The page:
Now, of course, like anything else, there are some pros and cons to using this technique. We’ve already covered the pros, so now for the cons. First, when using this technique, the only control that you have over the level of the signal being sent to the recorder is the Trim or Gain knob on your mixer. Because the Insert Jack is pre-fader, the fader becomes useless in terms of the signal being sent to the recorder. However, the fader will still control the level of the channel in the main mix. Second, when using this technique, you are bypassing the EQ, so if you like to use some EQ for preliminary shaping of the recorded track, you’re out of luck. But in most cases, I don’t use any EQ when tracking. I use the parametric EQ built into my DAW software for shaping the sound of my tracks after recording, so this isn’t really a concern for me. Finally, if you’re using the Insert Jack as a Direct Out, you can no longer use it as an Insert. So if you wanted to patch a Compressor into the channel to tame some peaks, you’d have to connect it another way (i.e.: Insert to Compressor to Recorder).

In conclusion, if you need to do some multitrack recording, but don’t have a mixer that’s equipped with Direct Outs (or enough of them), the Insert Jack makes a handy replacement. Or if you’re an audio purist who wants the cleanest and shortest possible signal path between your mic and recorder, the Insert Jack may be the way to go.


  1. tomer says:

    I’m looking to use this technique on an analog Tascam Portastudio 424, but I saw in this thread that it shouldn’t be done with an analog recorder: “totally unacceptable for recording to analog recorders”

    I don’t mind recording only after the preamp without going through the EQ and fader, and I don’t understand why won’t it work well with my 4 track, What do you think?

  2. admin says:

    It should work just fine with your 424. Funny, my very first multitrack recorder was a Portastudio 424–ah, memories. The purpose of the trim knob on a mixer is to take a mic-level signal and boost it up to a line-level signal. Then the fader just controls the volume. In turn, the 1/4″ inputs on most multitrack recorders and recording interfaces are designed to handle a line-level signal. Therefore, using this technique is perfectly acceptable. If anything, it would be more acceptable on an analog recorder (such as your 424), because tape is much more forgiving of sharp transient peaks than what digital is. So you could acutally be a little more careless in setting your levels to prevent any clipping (not that I would ever encourage being careless). So if anything, I would say it would be more acceptable on an analog recorder.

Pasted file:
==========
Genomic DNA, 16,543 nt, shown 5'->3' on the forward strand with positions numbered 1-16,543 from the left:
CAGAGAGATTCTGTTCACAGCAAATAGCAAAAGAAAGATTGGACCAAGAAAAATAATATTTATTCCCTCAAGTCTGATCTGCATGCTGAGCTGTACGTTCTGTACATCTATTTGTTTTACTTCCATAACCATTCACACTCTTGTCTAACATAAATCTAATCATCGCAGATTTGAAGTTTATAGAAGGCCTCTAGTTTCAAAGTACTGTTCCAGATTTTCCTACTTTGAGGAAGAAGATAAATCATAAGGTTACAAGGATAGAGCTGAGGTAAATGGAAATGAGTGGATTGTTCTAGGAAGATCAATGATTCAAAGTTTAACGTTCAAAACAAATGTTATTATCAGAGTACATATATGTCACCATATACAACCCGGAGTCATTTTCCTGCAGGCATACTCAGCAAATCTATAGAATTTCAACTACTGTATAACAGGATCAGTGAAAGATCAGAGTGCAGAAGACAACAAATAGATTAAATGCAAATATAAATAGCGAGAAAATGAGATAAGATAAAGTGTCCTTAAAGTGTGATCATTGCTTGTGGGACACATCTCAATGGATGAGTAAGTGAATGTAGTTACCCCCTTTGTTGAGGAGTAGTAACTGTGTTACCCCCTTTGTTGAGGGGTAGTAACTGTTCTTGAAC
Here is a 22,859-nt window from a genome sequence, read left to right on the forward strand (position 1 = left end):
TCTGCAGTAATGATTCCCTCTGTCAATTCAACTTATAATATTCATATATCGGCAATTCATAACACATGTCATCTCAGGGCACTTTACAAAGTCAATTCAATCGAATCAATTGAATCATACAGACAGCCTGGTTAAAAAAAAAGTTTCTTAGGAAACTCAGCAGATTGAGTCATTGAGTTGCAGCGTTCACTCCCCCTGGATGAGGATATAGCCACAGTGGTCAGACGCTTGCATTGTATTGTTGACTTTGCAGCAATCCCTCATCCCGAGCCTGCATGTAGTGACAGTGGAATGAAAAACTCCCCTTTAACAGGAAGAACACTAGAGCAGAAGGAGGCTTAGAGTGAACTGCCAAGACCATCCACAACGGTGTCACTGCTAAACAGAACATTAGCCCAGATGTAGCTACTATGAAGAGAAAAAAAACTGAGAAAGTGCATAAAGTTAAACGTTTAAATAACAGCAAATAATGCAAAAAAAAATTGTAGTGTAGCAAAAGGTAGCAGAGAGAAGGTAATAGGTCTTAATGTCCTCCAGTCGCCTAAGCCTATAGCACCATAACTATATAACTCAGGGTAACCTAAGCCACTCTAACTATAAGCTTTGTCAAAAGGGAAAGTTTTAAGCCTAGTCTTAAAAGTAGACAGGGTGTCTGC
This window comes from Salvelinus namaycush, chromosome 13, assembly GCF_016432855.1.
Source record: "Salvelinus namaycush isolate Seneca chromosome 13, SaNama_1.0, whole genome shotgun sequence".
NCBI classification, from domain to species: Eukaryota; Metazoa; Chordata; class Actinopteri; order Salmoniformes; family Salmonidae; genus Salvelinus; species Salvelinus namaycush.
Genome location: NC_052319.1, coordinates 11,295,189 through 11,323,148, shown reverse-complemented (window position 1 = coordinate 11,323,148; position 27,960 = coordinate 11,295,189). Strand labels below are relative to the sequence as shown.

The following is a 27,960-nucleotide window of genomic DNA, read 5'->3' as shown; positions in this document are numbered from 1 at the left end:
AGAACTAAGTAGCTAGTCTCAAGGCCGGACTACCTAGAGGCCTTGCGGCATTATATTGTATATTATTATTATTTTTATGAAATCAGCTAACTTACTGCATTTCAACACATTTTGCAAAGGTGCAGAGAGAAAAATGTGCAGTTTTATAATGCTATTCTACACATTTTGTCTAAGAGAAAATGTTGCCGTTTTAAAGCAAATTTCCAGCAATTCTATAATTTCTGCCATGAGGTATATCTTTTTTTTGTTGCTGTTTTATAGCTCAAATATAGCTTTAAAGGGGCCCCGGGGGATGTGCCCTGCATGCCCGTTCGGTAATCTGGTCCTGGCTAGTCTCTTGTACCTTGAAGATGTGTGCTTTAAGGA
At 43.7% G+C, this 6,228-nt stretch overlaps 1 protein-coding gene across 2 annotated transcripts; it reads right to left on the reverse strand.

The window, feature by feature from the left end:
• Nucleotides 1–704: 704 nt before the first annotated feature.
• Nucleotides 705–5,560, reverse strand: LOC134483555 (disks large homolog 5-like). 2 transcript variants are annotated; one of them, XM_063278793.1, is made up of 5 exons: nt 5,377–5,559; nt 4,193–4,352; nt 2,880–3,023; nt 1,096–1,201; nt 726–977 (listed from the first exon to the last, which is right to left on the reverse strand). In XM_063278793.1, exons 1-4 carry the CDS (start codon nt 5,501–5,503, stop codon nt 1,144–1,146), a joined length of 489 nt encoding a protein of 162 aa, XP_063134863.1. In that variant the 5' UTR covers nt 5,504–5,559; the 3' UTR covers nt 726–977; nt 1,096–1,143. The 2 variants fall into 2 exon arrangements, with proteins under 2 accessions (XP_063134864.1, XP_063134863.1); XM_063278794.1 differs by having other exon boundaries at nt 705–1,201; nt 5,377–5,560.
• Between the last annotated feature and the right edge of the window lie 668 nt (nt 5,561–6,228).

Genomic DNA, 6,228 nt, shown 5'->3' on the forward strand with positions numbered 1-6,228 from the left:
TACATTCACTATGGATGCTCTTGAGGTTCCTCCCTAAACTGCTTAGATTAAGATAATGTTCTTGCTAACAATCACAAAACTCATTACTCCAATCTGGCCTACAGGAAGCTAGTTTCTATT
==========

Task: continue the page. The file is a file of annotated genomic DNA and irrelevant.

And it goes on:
3. nick says:

    Great guide. Exactly the info I was looking for. Could you please give a more (dumbed down) detail for the creation of the insert cable so I don’ t have to struggle with a “first click”.
    Here is my set up. Live recording using the insert out of a peavey md16, to a zoom r16.
    Thanks if you have time to write back.

  4. Jon (admin) says:

    Hi Nick, it’s really not too much of a struggle to find the “first click”. just plug your cable in, but don’t push it all the way into the jack. Just try it–you’ll know it’s working and you’ve found the first click when it sends a signal to your recorder and still passes sound uninterrupted to the main outputs, headphone out, etc. of your mixer. To make your own custom cable that you can plug all the way in and it still pass signal:

    Take a Mono/TS patch cable and cut the plug off of one end.
    Get a Stereo/TRS 1/4″ plug and solder it to the end, connecting the shield as normal to the Sleeve
    Connect the center conductor wire (there should be only one if it was a Mono/unbalanced cable) to both the Tip and the Ring.

  5. Unwired says:

    Best deal for an insert to direct out adapter is Radio Shack part #274-1520. It is essentially a 1/4″ stereo to 1/4″ mono adapter. Short and sweet and only $2.89 each. Beats the heck out of $8 and up for the Hosa DOC cable that does the same thing. Yes you can make your own, but price out the parts and at best it will be a wash with the Radio Shack adapter. Here is the link:

  6. Jon (admin) says:

    Hey, thanks for the comment. You’re absolutely right–the Radio Shack adapter is another option, but I’m a little OCD in that I generally don’t like to use adapters. An adapter is yet another connection that can potentially degrade or cause problems with the signal, so I like to make my own cables to create a path of least resistance, so to speak. Also, since the Radio Shack adapter still requires you to purchase a patch cable to plug into it, I believe creating your own cables as I describe here would actually be cheaper, since you only have to buy a 1/4″ TRS plug, which you can get on Ebay for around $1 or $2 each. Of course, it requires a little bit of time to do the soldering, but that part doesn’t bother me.

  7. Unwired says:


    I generally agree that using adapters is not the most desirable. In my case and I guess many others, the TS to TS patch cable has already been bought and one option being considered is the “first click” method. This is perhaps the least desirable since the connection at the insert is somewhat iffy. If you already have the TS to TS patch cables then the Radio Shack adapter is significantly cheaper than either making your own adapter or plopping down $8 to $10 for a HOSA adapter cable. But as you point out in the blog, you can modify a TS to TS patch cable to a TS to TRS insert to direct out cable by simply replacing one of the plugs. If you do not want to sacrifice an existing TS to TS cable you will either have to buy/make an adapter or make an entirely new cable. But we both agree if you can avoid an adapter, then by all means avoid it. It is simply a question of economics versus method and flexibility. Thanks for creating the guide. It is well written and a good resource for a scenario that many people will encounter.

  8. jimbo says:

    I’m trying to find a 24 channel desk for live sound but want a few direct out type connections for controlling monitor mixes on stage, perhaps this will help.

    Thanks for this! Bookmarked!